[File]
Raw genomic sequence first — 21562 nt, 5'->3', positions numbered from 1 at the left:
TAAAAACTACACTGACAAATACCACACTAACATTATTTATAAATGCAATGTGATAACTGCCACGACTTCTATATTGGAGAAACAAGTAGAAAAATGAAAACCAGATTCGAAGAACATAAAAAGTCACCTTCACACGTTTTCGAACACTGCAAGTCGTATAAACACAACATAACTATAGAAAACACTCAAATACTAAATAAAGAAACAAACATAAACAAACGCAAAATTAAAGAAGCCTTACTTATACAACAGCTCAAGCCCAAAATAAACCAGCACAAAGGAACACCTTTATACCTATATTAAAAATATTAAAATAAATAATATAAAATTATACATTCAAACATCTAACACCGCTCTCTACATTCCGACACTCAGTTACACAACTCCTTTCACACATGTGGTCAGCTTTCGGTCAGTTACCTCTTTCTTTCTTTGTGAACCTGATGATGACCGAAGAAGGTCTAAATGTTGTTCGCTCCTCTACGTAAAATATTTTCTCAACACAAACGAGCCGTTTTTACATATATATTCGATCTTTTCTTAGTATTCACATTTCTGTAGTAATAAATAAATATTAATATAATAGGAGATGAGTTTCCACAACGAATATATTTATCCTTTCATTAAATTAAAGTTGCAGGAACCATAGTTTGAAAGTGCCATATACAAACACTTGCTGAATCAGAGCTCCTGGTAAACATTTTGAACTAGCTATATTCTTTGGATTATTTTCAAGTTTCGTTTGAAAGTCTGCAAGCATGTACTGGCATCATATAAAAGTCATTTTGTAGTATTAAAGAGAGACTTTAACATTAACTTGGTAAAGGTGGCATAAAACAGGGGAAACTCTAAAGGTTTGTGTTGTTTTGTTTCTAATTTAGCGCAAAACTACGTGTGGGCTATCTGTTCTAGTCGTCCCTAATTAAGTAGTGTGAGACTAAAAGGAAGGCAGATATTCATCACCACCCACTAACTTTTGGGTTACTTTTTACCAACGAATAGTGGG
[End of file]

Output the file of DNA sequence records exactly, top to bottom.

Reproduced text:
Raw genomic sequence first — 21562 nt, 5'->3', positions numbered from 1 at the left:
TAAAAACTACACTGACAAATACCACACTAACATTATTTATAAATGCAATGTGATAACTGCCACGACTTCTATATTGGAGAAACAAGTAGAAAAATGAAAACCAGATTCGAAGAACATAAAAAGTCACCTTCACACGTTTTCGAACACTGCAAGTCGTATAAACACAACATAACTATAGAAAACACTCAAATACTAAATAAAGAAACAAACATAAACAAACGCAAAATTAAAGAAGCCTTACTTATACAACAGCTCAAGCCCAAAATAAACCAGCACAAAGGAACACCTTTATACCTATATTAAAAATATTAAAATAAATAATATAAAATTATACATTCAAACATCTAACACCGCTCTCTACATTCCGACACTCAGTTACACAACTCCTTTCACACATGTGGTCAGCTTTCGGTCAGTTACCTCTTTCTTTCTTTGTGAACCTGATGATGACCGAAGAAGGTCTAAATGTTGTTCGCTCCTCTACGTAAAATATTTTCTCAACACAAACGAGCCGTTTTTACATATATATTCGATCTTTTCTTAGTATTCACATTTCTGTAGTAATAAATAAATATTAATATAATAGGAGATGAGTTTCCACAACGAATATATTTATCCTTTCATTAAATTAAAGTTGCAGGAACCATAGTTTGAAAGTGCCATATACAAACACTTGCTGAATCAGAGCTCCTGGTAAACATTTTGAACTAGCTATATTCTTTGGATTATTTTCAAGTTTCGTTTGAAAGTCTGCAAGCATGTACTGGCATCATATAAAAGTCATTTTGTAGTATTAAAGAGAGACTTTAACATTAACTTGGTAAAGGTGGCATAAAACAGGGGAAACTCTAAAGGTTTGTGTTGTTTTGTTTCTAATTTAGCGCAAAACTACGTGTGGGCTATCTGTTCTAGTCGTCCCTAATTAAGTAGTGTGAGACTAAAAGGAAGGCAGATATTCATCACCACCCACTAACTTTTGGGTTACTTTTTACCAACGAATAGTGGG